Shifting from confrontation to cooperation, congressional leaders expressed optimism Thursday that agreement was near on extending this year's payroll tax cut, renewing unemployment benefits and averting a federal shutdown.
"We can extend payroll tax relief for American workers and create new jobs and keep the government running and, frankly, we can do it in a bipartisan way," House Speaker John Boehner, R-Ohio, told reporters, a turnabout from weeks of partisan sniping from both sides.
Reid opened the Senate's morning session by saying he and the chamber's top Republican have held talks to resolve remaining disputes. With lawmakers itching to return home before the holidays, Reid said he and Senate Minority Leader Mitch McConnell, R-Ky., hope they can reach a deal ``that would get us out of here in a reasonable time, in the next few days.''
Standing just across the aisle, McConnell agreed with Reid _ a stark contrast to recent days, when the two have fired sharp partisan volleys at each other.
``We're confident, optimistic we'll be able to resolve both on a bipartisan basis,'' said McConnell, referring to one bill that would renew the payroll tax cut and jobless benefits, and a separate spending measure that would keep federal agencies open.
In part, the turnabout reflected the calendar: 160 million Americans would get a sudden tax increase on Jan. 1 if the payroll tax cut was not renewed, and most government agencies would close this Saturday without agreement on spending legislation.
President Barack Obama says there is no reason for the government to shut down over Congress' struggle on how to extend a payroll tax cut.
He said Congress ``cannot and should not leave for vacation until they've made sure that a tax increase doesn't happen.''
District Delegate Eleanor Holmes Norton had a message for federal workers last night: watch your spending.
Norton was briefing workers on the possibility of a shutdown this Friday, as the deadline for a year-end funding bill threatens to shut down the government just in time for the holidays.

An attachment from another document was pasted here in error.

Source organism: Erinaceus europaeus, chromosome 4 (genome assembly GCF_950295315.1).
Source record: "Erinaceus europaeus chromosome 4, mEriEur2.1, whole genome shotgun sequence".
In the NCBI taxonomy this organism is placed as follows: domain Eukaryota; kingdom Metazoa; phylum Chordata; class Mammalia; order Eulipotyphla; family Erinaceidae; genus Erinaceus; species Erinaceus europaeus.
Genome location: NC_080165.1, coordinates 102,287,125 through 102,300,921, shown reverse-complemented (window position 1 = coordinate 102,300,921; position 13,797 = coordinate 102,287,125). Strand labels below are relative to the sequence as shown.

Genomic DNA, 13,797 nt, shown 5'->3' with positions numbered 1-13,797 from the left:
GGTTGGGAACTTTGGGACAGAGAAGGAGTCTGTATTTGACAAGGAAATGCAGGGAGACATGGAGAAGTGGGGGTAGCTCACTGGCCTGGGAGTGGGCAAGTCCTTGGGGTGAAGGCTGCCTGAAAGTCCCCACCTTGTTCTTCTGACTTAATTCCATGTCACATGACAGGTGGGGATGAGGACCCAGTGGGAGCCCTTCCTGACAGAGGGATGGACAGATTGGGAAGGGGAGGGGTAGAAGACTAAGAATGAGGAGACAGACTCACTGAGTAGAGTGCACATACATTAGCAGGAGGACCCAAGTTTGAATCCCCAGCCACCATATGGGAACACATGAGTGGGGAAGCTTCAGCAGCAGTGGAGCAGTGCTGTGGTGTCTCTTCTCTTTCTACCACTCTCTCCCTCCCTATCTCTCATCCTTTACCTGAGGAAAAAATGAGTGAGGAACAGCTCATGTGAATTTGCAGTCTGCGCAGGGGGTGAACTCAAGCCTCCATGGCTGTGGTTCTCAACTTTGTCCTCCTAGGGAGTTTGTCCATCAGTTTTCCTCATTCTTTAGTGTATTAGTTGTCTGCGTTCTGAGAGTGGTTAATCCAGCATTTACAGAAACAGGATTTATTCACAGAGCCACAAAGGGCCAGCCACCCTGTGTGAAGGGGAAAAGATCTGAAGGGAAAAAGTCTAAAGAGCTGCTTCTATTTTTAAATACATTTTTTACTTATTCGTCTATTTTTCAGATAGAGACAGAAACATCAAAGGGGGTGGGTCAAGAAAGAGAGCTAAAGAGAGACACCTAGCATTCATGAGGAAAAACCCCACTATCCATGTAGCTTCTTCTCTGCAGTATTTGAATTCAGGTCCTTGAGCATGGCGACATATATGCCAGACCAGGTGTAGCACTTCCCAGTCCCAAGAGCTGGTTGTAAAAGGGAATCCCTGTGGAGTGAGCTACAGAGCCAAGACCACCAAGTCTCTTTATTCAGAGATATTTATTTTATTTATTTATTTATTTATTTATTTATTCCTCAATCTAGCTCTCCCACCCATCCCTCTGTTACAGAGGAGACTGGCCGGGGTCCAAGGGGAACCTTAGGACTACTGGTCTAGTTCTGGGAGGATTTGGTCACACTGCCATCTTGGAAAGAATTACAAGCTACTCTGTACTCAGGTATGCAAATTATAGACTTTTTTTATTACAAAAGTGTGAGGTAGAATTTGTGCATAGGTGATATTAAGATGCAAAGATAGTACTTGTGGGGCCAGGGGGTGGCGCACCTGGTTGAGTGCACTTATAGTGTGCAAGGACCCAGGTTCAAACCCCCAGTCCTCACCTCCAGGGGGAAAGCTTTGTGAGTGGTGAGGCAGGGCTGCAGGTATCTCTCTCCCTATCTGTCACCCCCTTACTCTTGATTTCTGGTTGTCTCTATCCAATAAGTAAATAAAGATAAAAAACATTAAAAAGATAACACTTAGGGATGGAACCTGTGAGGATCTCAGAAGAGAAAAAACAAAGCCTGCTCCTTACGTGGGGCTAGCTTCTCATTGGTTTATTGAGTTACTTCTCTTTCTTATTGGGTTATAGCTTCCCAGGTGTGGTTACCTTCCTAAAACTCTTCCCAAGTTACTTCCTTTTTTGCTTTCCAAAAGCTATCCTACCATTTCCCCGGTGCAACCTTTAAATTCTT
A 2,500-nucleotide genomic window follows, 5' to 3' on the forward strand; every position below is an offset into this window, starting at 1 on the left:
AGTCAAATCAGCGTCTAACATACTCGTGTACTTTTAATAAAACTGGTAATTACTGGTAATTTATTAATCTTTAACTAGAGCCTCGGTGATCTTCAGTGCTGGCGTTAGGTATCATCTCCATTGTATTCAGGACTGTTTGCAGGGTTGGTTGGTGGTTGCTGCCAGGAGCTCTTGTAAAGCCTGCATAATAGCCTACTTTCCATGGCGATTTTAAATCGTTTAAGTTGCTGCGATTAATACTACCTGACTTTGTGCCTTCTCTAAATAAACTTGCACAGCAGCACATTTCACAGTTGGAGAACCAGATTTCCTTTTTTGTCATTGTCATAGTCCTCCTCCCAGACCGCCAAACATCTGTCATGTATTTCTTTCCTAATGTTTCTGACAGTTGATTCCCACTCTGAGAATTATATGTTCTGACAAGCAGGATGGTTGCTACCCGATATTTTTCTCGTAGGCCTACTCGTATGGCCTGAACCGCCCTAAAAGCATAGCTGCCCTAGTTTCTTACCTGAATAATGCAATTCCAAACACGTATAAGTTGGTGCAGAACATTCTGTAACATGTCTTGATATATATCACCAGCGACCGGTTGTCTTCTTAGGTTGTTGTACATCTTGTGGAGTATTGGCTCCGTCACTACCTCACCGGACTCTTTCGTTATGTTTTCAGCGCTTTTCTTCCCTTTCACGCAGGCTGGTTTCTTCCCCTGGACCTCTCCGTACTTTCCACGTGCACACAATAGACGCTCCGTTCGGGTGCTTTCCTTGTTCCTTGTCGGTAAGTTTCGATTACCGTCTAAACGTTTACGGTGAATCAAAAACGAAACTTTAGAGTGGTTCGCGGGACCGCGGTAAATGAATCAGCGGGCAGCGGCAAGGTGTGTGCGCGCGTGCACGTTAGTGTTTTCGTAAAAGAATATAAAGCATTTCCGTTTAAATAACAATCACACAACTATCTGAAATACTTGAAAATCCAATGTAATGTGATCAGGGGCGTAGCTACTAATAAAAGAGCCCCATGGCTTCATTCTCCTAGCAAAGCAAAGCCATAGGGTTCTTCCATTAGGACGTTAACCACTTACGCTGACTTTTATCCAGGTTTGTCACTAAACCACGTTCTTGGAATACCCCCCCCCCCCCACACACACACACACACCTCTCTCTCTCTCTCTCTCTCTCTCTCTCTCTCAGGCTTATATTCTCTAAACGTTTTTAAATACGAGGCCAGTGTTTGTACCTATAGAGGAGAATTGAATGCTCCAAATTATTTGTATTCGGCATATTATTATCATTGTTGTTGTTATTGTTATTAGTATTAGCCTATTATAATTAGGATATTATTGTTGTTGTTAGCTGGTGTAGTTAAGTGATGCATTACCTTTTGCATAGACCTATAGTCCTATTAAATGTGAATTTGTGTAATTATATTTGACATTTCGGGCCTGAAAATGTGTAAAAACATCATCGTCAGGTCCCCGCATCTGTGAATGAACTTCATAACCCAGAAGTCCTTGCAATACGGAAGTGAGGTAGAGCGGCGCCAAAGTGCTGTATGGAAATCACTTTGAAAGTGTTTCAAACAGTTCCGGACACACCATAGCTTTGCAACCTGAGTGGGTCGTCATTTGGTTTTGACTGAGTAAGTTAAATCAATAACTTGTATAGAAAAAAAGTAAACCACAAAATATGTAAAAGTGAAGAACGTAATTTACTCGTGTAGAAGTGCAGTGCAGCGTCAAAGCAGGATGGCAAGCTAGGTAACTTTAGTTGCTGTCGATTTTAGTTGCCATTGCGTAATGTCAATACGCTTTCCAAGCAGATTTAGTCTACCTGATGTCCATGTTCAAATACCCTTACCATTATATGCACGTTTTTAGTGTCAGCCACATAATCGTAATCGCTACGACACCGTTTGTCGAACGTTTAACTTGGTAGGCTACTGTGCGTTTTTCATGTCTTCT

This is the third time this year thousands of area federal employees and District workers have stared down a furlough because of Capitol Hill gridlock.
On Wednesday the Office of Personnel Management posted a guidance and information sheet on their website to answer concerned employees' questions. OPM says that fed workers would get checks for hours worked prior to a shutdown. But if a deal is not reached and workers are placed on furlough, it would be up to Congress to decide whether or not to cut checks for the lost time.
The Washington Post reports that the budgets for several agencies have already been passed in earlier spending measures, and those workers do not face furlough. A spending bill in November covered budgets for the departments of Agriculture, Commerce, House and Urban Development, Justice, and State. The Post says in addition, Transportation, NASA, and several other smaller agencies have their budgets covered by other spending measures.
Late Wednesday night, Republicans unveiled a massive $1 trillion-plus year-end spending package, which omits some policy provisions sought by conservatives. But the spending package also cuts some Obama-administration measures that Democrats want to hold on to.
The White House had asked congressional Republicans to focus on a smaller, short-term deal to keep government funded and debate the other issues later.
Earlier this week, Republicans passed a spending plan that includes the Obama administration's desired middle class payroll tax break, but also included language that would green-light a contentious oil pipeline from Canada to the Gulf of Mexico. For many Democrats, that addition is a poison pill, and the president vowed to veto any bill that included that language.
Meanwhile, the fate of thousands is in limbo once again. If no agreement is reached by Friday at midnight, the federal government will shut down.